Work no longer pays for Britons caught in “perfect storm” of falling incomes and rising costs – Oxfam.
Charity warns “UK could return to inequality levels not seen since Victorian times”
Government rhetoric about ‘making work pay’ – used to justify sweeping welfare reforms– is sounding increasingly hollow, according to a new report by Oxfam, which details how getting a job in modern Britain is no guarantee of escaping poverty.
Oxfam’s report, The Perfect Storm, documents how the Government’s deficit reduction strategy, which has targeted £99 billion of budget cuts against just £29 billion of tax increases each year by the end of this parliament, is disproportionately impacting those on the lowest incomes. It describes a ‘perfect storm’ of factors – from increasing unemployment and lack of decent jobs, to rising living costs and falling incomes and the proposed deep cuts to welfare and public services – that are buffeting the UK’s most vulnerable citizens, both those in and out of work.
Publication of the report is timed to coincide with release of the Government’s latest data on Households Below Average income later today, which are expected to reveal an increase in the number of working people in the UK living in poverty. Currently 6 in every 10 of the 7.9 million working-age adults in poverty are from working households*.
Oxfam’s Director of UK Poverty, Chris Johnes, said: “Despite the Government’s rhetoric about making work pay, having a job is no longer necessarily enough to lift someone out of poverty; more working age adults in poverty now live in working households than in workless ones. The Government is justifying huge cuts to welfare support for people on low incomes by saying this will incentivise work, but there simply aren’t enough decent jobs available.”
The Perfect Storm reveals that since the start of the recession in 2008, 830,000 permanent full-time jobs have been lost while half a million part-time jobs have been created. The number of people in temporary work because they can’t find a permanent job has risen across that period by 73 per cent, meaning there are now 1.4 million ‘frustrated part-timers’ in the UK. There are also an estimated 2 million ‘vulnerable workers’; people whose work is characterised by insecurity, uncertainty over hours and low pay. For instance, the UK has the highest number of zero hours contracts in Europe, meaning people can arrive for a day’s work only to be turned away by their employer.
One knock-on effect is that the number of people in work but having to claim Housing Benefit has more than doubled over the period to nearly 900,000. A tightening of the eligibility rules for working tax credits also means that the average qualifying family is expected to lose £2,000 per year.
Amongst a range of policy recommendations included in The Perfect Storm, Oxfam is calling on the Government to reverse these cuts to working tax credits and to increase the minimum wage, which has fallen or been frozen in real terms in each of the last four years. The charity also believes that reducing the amount of the new Universal Credit people lose when starting a job, from 65 to 55 per cent, would help improve the validity of work as a route out of poverty.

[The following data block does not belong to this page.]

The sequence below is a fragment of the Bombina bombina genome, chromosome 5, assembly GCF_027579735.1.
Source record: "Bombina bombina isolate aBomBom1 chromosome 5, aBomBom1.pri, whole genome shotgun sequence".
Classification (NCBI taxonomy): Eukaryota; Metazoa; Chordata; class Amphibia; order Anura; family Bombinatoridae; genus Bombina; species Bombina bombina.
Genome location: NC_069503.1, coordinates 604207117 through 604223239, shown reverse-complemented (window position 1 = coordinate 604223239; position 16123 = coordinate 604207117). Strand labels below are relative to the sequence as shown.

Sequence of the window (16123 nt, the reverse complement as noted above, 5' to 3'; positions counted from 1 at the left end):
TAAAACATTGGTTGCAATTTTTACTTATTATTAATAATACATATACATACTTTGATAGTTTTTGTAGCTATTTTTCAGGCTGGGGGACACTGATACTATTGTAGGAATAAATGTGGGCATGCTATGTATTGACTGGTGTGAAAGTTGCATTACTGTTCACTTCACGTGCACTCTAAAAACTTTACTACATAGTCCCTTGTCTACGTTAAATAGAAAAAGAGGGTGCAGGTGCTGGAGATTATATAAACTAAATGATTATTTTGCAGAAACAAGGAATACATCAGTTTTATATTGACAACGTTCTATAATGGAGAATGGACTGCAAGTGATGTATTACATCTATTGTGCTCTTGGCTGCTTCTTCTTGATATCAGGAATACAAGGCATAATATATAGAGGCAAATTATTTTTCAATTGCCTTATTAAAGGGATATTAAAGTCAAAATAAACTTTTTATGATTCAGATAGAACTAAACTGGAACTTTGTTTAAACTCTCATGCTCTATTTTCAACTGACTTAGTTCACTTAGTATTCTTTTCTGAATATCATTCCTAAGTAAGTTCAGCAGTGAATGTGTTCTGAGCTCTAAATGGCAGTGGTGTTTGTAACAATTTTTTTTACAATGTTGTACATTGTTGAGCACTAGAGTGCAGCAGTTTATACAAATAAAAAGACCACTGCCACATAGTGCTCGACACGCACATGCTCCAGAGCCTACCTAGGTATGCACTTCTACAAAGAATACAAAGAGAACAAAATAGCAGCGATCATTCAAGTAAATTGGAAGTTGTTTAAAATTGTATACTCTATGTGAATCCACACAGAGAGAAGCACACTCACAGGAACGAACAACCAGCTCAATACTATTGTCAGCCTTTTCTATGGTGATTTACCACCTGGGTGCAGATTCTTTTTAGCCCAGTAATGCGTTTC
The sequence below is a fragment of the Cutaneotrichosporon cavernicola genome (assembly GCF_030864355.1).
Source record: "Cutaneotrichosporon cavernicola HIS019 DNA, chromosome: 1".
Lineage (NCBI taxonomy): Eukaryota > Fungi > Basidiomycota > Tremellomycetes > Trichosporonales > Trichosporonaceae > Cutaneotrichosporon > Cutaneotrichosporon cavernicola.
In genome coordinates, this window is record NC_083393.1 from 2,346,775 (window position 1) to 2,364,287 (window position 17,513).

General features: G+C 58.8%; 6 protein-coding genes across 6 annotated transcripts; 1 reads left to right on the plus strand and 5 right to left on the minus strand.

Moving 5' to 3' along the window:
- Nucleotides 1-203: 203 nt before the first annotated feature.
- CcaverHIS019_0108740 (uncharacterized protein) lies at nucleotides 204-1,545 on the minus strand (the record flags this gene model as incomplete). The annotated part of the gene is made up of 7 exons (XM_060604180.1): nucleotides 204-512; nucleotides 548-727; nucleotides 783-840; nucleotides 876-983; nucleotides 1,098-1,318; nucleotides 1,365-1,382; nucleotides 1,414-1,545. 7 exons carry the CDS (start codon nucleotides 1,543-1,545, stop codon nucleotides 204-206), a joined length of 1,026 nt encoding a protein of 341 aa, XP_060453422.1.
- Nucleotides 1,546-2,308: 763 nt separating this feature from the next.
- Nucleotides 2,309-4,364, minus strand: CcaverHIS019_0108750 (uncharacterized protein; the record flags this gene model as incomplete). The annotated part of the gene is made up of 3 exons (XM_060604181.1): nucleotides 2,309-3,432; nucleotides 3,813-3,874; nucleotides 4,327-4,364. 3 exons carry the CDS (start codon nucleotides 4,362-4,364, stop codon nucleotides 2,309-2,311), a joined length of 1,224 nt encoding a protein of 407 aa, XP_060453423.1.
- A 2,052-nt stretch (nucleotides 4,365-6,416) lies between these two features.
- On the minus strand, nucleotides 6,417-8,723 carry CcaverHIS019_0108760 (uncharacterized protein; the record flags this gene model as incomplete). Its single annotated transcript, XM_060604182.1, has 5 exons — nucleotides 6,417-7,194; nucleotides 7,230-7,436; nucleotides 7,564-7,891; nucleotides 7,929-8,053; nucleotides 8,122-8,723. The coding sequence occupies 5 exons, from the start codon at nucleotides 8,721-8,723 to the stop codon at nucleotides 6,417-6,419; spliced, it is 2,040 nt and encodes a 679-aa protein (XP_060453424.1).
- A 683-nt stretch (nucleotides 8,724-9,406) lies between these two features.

Oxfam’s report underlines how as more people in work are forced to turn to welfare, cuts to benefits are making many claimants more vulnerable. People on benefits, whether in or out of work, are increasingly turning to charities for help – with thousands more accessing food banks this year than last. More than 50 partners of Oxfam’s UK poverty programme, responding to a recent survey, have reported a growing demand for their services because of the ‘perfect storm’, while many are experiencing a drop in government funding.
The ‘perfect storm’ is also contributing to greater inequality in the UK, as the gap between the earnings of rich and poor widens. UK average earnings shrunk 4.4 per cent last year, while the incomes of FTSE 100 company directors rose by 49 per cent.
Johnes added: “We need to see income being distributed more fairly if we are to make any impact on reducing levels of poverty; if we carry on down this path the UK will return to levels of inequality not seen since Victorian times.”
The report makes a series of additional policy recommendations that Oxfam believes could help mitigate the impact of the ‘perfect storm’. These include:
Protecting the safety net of the welfare system, by making sure no further cuts are introduced that disproportionately affect the poorest
Reducing cuts to public services and increasing progressive taxation instead
Protecting people living in poverty from high energy prices
Introducing a maximum level of interest lenders can charge to protect people in debt.
Investing in universal childcare and affordable housing and extending the right to flexible working to all workers
Oxfam believes the additional cost of these measures could be met through a crack down on tax avoidance and evasion. Johnes concluded: “If the government did more to clamp down on tax avoidance and evasion, which still cost the UK economy £35 billion a year, it could give people who are struggling a lifeline and help us start to build a better Britain. This crisis could be an opportunity to change how we think about what a fair society looks like, and to build foundations for overcoming poverty once and for all.”